Edge computing is already impacting IT delivery across the Asia Pacific in a big way, even before it arrives. Seven in ten data center owners and operators from the 570 participating in DCD’s recent regional survey indicate that it is already changing the architecture of their organization’s IT delivery.

And the impact is general across the region, even across markets of different levels of maturity and economic system, different modes of data center and types of organization.

Not quite there yet

skyscrapers in Singapore
skyscrapers in Singapore – Pixabay / Mammela

But the impact is not one usually based on experience. 75 percent have yet to come even close to developing a strategy for Edge, and further review suggests only a handful have embarked on actual projects. Impact is therefore based on a number of ‘perceptual’ factors – the immense media attention that raises huge questions without necessarily suggesting usable answers, some fear of missing ‘the next big thing’, and questions raised by clients, both inside and outside the immediate organization.

The 55 percent who consider the next five years impossible to predict for the APAC data center industry all feel the coming impact of Edge. Along with the ubiquitous digital transformation and its cohorts of IoT, AI, 5G and converged infrastructure, the opportunities of the near future are creating confusion in the present.

So, what’s the issue with Edge? Comments written into the surveys throw up a number of key words along the themes of ‘new’, ‘major’, ‘everywhere’. In the absence of direct experience, it is likely that these have been drawn from the media barrage on Edge which has largely treated a collective noun as a single entity, which has dealt out huge strings of zeroes like a runaway excavator sifting grains of sand and the vision of a global Sim City with streams of data pulsing beneath its skin.

Any web search will uncover the key words picked up by our respondents. More than this, other major claims are made - the death of Cloud, greater solution diversity of equipment and solutions than in the history of the data center so far, more upcoming investment than across data centers and telcos.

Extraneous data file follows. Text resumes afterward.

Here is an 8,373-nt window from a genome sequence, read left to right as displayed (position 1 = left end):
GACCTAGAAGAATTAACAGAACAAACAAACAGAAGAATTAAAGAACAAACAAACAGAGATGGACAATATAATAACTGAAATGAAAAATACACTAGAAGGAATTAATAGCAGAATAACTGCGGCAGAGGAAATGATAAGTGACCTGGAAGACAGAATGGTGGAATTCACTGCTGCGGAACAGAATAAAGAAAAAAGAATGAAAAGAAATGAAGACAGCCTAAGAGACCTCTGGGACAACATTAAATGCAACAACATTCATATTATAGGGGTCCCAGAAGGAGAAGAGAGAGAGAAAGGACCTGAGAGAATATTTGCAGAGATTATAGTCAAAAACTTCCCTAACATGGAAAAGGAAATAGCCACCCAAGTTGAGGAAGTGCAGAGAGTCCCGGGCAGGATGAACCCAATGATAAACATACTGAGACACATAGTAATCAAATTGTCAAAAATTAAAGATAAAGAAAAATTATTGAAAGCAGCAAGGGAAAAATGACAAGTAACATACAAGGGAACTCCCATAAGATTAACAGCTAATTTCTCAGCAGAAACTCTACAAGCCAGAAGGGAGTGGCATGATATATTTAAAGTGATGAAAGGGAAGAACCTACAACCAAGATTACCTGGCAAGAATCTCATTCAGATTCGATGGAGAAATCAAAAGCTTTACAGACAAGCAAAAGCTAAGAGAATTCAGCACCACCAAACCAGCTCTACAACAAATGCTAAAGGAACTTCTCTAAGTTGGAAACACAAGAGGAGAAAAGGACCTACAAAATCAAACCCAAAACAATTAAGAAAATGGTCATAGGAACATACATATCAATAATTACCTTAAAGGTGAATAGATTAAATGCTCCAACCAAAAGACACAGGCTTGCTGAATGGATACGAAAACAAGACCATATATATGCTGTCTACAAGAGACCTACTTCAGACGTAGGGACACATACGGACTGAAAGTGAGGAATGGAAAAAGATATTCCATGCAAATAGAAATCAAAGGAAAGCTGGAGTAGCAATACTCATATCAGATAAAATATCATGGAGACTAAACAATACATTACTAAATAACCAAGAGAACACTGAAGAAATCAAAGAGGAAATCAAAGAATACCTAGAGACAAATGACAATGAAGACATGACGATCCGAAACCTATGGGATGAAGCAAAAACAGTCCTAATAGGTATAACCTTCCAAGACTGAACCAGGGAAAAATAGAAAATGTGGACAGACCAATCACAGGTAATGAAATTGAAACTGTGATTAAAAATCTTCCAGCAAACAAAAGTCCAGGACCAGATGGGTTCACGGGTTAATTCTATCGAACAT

There is little evidence that the individual company data footprint has had yet to adapt to the demands of Edge. Yet on an indicative rather than a statistically significant basis, a number of individual enterprise sectors – finance, media, retail/distribution – and telecoms seem most advanced in their preparation for the future deployment of Edge.

Edge has been brought up in the diverse topographies of the United States, offering as it does a full range of geographic, demographic and economic landscapes, all to a greater or lesser extent, technologically enabled.

The local take 

The Asia Pacific offers a similar range of geographies and within its mature markets, similar economic capabilities but outside these markets a lower degree of technological enablement. Edge will lead into a new era of data legislation and the soft issues that have impacted the onward rush of the cloud – data privacy and sovereignty – will do the same for Edge.

While Cloud is largely a storage mechanism linked by access networks, the consumer Edge in particular will represent further challenges of a far more dynamic network into which the Cloud may have distributed into Mist and Fog computing.

The research indicated strongly that not all markets in the Asia Pacific (and not every region within its largest markets) are serviced equally. In the markets of South East Asia outside Singapore reaching across the Indochina Peninsula, dependence for cloud services or the means of accessing interconnection through colocation means reaching across international borders. The patchwork of different legislative rulings on privacy and data transfer will add to the complexity of the networks required for the rollout of Edge in its various forms.